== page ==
Locomotives of Sri Lanka Railways

Locomotives and trainsets of Sri Lanka Railways consist mostly of diesel locomotives and multiple units. Steam locomotives are no longer used, except on heritage trains, such as the Viceroy Special.

The first locomotives pulled trains on the original segment of the Main Line, on 54 kilometres (34 miles) connecting Colombo and Ambepussa.[1] In 1953, Sri Lanka Railways enhanced its service to more power with diesel locomotives.[2] Since then, various types of diesel locomotives were added to the service.

History

Sri Lanka's first railway locomotive was Leopold, in 1864. It was one of seven 4-4-0 locomotives built that year for the Ceylon Government Railway by Robert Stephenson and Company (nos. 1–5) and Beyer, Peacock and Company (nos. 6 and 7).[3] Many more steam locomotives were added to the system, through to the 1950s. All the steam locomotives bar three were manufactured in the United Kingdom; the exceptions were three 4-4-0s built at the railway's Maradana Works near Colombo in 1900 and 1905. In 1938, locomotives were reclassified, based on wheel arrangement and gauge. Sub-classification was based on weight, modifications, heating type, boiler capacity, or other features.[4]

Throughout its history, Ceylon Government Railway had 410 steam locomotives.[5]

The Railways upgraded its service to diesel locomotives, under the leadership of B. D. Rampala in the mid 1950s.[2] In 1953, the first locomotives from British builder Brush Bagnall were imported. Since then, the Railways have imported locomotives from Canada, Japan, West Germany, India, France, and China[6][7][8]

In the 1990s, Sri Lanka Railways converted the narrow gauge (2 ft 6 in (762 mm)) Kelani Valley line into broad gauge (5 ft 6 in (1,676 mm)). This was the last narrow gauge line left in Sri Lanka, and its conversion to broad gauge put the fleet of narrow gauge locomotives out of use. All operational locomotives in the country today are broad gauge.

As of August 2011, Sri Lanka does not have commercially operational electric locomotives or train sets. Electrification has been proposed, to improve energy efficiency and sustainability.[9]

Liveries

Sri Lanka's locomotives have appeared in several different liveries over the years.

The steam locomotives were mainly black.

With the introduction of diesel locomotives, coloured liveries appeared. Typical for many locomotives is a livery that has thick horizontal bands of dark blue, light blue, silver and a yellow stripe. Also common for many locomotives is a livery of horizontal bands of green, brown, and a yellow stripe. Various other liveries also exist. M6 ICE locomotives have a unique ICE livery of brown and orange.

The DMUs are painted in various liveries, unique to their classes. Typically they feature horizontal bands of colour running their entire length and a solid colour on the front and back ends.

Numbering

Steam locomotives were numbered from 1 upwards, reaching 161 in 1911. Whereafter replacement locomotives were given the same number as the locomotive that they replaced with an "R" prefix; until such time as the old locomotive, now running with an "O" prefix, was finally withdrawn.[10] This system was abandoned in 1928,[10] with new locomotives being numbered from 249 upwards,[11] and reaching 336 by 1940, and 362 in 1951 when the last steam locomotive — a 4-8-0 from W. G. Bagnall — was delivered.[12]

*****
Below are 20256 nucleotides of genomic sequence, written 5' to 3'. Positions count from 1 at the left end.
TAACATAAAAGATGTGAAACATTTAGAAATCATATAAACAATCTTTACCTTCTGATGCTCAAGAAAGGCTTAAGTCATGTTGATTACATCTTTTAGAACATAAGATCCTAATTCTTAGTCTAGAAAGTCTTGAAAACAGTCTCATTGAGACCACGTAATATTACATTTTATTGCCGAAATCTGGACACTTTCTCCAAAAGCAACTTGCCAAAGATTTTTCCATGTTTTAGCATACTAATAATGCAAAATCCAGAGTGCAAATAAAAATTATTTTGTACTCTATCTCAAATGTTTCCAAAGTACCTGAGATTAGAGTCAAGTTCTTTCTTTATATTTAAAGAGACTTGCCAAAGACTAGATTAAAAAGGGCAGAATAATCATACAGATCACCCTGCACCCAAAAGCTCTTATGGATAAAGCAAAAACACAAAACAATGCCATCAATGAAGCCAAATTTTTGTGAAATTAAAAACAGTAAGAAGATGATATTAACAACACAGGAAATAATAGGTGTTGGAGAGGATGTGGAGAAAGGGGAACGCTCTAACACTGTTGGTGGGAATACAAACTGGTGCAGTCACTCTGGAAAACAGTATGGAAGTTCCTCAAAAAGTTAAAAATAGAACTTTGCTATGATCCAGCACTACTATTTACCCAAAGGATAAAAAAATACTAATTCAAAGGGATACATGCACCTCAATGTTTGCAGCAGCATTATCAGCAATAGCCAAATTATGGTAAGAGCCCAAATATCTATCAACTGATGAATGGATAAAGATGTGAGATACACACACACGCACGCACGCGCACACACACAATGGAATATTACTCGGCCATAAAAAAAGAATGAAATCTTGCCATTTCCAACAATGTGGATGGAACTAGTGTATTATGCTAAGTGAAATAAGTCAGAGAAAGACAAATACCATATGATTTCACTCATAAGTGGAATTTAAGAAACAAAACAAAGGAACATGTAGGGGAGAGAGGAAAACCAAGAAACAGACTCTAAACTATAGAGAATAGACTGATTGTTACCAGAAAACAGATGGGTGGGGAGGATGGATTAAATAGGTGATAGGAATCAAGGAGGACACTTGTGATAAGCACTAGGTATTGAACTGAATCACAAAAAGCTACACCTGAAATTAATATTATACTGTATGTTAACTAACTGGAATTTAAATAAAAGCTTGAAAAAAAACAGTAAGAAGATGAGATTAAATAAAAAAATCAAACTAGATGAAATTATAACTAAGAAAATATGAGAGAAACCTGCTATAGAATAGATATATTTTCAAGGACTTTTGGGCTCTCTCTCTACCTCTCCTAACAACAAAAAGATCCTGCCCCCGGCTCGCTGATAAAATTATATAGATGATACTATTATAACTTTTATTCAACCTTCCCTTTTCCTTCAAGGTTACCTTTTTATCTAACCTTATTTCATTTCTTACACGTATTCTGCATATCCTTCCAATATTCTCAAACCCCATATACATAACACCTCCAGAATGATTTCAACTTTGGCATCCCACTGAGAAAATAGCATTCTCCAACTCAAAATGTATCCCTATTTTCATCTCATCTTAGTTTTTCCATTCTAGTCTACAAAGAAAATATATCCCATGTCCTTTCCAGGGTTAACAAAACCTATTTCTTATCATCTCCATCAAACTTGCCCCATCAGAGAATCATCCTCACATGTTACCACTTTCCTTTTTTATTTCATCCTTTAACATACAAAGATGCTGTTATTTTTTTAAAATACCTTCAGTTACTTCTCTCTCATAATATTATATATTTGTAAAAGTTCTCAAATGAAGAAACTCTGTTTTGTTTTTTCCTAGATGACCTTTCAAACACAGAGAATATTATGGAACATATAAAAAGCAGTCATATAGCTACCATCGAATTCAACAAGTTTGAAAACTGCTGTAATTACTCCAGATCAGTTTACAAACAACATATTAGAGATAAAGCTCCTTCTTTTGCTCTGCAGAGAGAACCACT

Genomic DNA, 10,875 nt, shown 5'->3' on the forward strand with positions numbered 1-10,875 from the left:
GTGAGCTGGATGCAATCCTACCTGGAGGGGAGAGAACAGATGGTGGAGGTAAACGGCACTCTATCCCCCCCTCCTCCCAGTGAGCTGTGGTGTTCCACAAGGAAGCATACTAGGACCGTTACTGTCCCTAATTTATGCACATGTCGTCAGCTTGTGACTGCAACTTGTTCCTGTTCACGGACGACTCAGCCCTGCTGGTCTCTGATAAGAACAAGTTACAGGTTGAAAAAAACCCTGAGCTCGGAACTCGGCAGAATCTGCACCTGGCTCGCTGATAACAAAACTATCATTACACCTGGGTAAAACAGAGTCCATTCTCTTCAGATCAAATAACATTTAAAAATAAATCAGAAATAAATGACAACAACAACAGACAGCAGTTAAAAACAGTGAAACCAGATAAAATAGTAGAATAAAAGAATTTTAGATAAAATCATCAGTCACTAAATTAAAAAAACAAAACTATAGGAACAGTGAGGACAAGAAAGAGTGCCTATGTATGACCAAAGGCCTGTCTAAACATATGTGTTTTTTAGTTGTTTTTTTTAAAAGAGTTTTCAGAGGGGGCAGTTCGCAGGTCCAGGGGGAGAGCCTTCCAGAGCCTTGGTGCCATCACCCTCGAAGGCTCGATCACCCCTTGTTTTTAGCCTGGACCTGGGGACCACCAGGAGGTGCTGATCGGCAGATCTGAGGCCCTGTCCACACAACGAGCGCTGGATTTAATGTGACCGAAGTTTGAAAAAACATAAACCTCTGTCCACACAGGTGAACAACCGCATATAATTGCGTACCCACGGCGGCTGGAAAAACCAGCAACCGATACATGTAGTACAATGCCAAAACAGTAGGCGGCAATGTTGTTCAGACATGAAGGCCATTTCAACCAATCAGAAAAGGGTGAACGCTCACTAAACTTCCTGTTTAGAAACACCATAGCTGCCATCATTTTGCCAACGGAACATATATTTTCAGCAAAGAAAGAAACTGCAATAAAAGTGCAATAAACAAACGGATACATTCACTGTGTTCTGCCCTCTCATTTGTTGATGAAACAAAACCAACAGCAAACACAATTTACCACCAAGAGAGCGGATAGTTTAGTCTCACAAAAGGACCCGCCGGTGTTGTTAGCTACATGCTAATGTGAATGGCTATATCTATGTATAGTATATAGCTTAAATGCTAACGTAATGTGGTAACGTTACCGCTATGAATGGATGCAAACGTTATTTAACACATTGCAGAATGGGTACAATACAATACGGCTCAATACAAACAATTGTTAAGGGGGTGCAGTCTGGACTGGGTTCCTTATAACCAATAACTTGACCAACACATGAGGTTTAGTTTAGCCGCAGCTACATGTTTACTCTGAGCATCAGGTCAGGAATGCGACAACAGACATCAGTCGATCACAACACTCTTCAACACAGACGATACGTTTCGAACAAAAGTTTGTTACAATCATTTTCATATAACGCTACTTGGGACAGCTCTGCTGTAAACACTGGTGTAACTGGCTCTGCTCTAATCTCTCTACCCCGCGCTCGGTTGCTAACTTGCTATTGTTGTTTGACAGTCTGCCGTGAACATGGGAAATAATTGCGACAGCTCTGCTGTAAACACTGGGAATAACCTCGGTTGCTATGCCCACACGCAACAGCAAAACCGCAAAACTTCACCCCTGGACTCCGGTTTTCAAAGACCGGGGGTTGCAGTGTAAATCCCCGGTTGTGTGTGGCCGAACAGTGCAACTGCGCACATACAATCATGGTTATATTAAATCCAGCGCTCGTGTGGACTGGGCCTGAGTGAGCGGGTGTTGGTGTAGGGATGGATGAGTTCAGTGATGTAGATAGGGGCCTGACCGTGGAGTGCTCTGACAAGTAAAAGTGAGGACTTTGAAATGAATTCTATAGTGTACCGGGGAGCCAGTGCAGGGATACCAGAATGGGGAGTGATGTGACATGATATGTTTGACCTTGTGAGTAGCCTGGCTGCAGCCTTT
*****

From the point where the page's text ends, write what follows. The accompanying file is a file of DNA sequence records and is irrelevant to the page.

Narrow gauge locomotives were numbered in the same list as broad gauge locomotives. Diesel locomotives and multiple unit numbering started from 500 – an Armstrong Whitworth 122 hp 0-4-0 diesel-electric shunter delivered in 1934[12] – and reached 840 in 1991.[13] and included one locomotive experimentally converted to electric traction.[4][14]

Steam locomotives

Steam locomotives were used on regular services until the 1970s.[2][4]

PhotoClassNumbersTypeQuantityManufacturerYearNotes
1–15, 24–25,
28–29, 39–40,
43–47
4-4-026R. Stephenson & Co. (5)
Beyer, Peacock & Co. (7)
Kitson & Co. (14)
1864–18805-foot driving wheels
20–23, 26–274-4-06Beyer, Peacock & Co. (4)
Kitson & Co. (2)
1868–18726-foot driving wheels; 16″×22″ cylinders
63–71, 89–924-4-013Dübs & Co.1892–18956-foot driving wheels; 17″×24″ cylinders
16–19, 41–420-6-06John Fowler & Co.1868–1878
30–310-4-0ST2R. Stephenson & Co.1868Ex Breakwater branch; absorbed in 1874; a third loco was not taken into stock
32–38, 484-4-0T8R. Stephenson & Co. (3)
Kitson & Co. (5)
1876–1880
30–31,
1 (second)
4-4-03CGR Maradana Works1900–19055-foot driving wheels; 16″×24″ cylinders
1630-6-0CT1Hawthorn, Leslie & Co.1913Crane tank
A118–19, 41–424-8-04Kitson & Co.1913–1921
A2155–1564-8-02Kitson & Co.1911renumbered 16–17
A3275–278,
296–297,
334–336,
357–362
4-8-015Hunslet Engine Co. (6)
W. G. Bagnall (9)
1928–1951
B14, 30,
242–262,
279–290
294–295
347–342
351–356
4-6-049Beyer, Peacock & Co. (25)
Armstrong Whitworth (12)
R. Stephenson & Co. (12)
1927–47“Governor” class – many named; no. 30 Sir Thomas Maitland, runs the Viceroy Special service.[4][15]
B21, 3, 25–29,
39–40, 43–47
193–196,
204–213,
222–228
4-6-035Kitson & Co. (3)
R. Stephenson & Co. (11)
Vulcan Foundry (21)
1925–1925No. 213 preserved and operational
B38–11, 22,
169–171,
185–192
4-6-016Kitson & Co.1913–1914
B472–75,
147–147,
158–159
4-6-09Neilson & Co. (4)
Kitson & Co. (5)
1893–1912
B576–804-6-05Neilson & Co. (3)
Vulcan Foundry (2)